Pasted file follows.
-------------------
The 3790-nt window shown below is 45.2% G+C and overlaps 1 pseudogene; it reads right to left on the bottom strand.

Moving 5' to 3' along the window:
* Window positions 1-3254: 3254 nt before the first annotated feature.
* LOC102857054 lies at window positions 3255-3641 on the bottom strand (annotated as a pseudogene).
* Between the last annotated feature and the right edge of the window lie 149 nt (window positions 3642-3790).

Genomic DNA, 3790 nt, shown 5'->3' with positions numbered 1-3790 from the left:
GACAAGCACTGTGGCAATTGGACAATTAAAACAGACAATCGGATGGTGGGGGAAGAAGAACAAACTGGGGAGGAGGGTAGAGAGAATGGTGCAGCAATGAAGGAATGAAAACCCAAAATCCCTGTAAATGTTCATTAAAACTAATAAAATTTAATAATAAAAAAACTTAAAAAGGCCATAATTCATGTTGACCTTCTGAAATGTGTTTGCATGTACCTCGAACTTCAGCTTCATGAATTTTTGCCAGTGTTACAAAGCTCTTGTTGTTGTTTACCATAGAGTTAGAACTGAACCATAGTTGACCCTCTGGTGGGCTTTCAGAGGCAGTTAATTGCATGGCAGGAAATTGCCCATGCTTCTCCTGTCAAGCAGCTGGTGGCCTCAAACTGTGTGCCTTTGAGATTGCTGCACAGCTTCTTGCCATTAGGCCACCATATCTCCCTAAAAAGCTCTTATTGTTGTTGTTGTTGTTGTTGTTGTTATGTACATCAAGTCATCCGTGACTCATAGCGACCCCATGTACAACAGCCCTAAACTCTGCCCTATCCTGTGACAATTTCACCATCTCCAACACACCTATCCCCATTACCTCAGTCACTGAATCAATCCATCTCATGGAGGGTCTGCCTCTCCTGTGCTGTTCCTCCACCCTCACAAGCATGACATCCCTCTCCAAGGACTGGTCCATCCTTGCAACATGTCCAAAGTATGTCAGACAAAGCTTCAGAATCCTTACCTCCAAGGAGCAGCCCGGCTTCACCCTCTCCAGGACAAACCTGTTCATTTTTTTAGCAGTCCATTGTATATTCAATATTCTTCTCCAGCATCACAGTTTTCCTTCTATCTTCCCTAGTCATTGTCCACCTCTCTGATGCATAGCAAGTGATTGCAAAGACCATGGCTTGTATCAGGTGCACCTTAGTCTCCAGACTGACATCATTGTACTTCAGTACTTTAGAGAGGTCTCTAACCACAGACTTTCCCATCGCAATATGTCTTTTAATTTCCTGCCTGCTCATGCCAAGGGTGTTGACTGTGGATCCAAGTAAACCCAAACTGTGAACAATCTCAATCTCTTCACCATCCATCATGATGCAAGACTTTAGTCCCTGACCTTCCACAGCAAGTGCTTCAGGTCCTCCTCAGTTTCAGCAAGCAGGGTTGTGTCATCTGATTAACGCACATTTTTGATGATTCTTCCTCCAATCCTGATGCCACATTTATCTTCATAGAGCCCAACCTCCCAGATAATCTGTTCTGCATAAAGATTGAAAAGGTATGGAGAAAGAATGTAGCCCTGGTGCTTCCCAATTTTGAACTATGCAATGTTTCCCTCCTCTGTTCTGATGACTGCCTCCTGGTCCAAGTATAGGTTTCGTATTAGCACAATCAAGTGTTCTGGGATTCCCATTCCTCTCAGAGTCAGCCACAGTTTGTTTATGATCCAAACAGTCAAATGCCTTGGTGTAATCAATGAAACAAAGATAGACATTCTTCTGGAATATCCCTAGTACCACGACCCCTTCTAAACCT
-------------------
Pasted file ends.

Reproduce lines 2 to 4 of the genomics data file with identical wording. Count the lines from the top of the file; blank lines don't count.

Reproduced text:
Moving 5' to 3' along the window:
* Window positions 1-3254: 3254 nt before the first annotated feature.
* LOC102857054 lies at window positions 3255-3641 on the bottom strand (annotated as a pseudogene).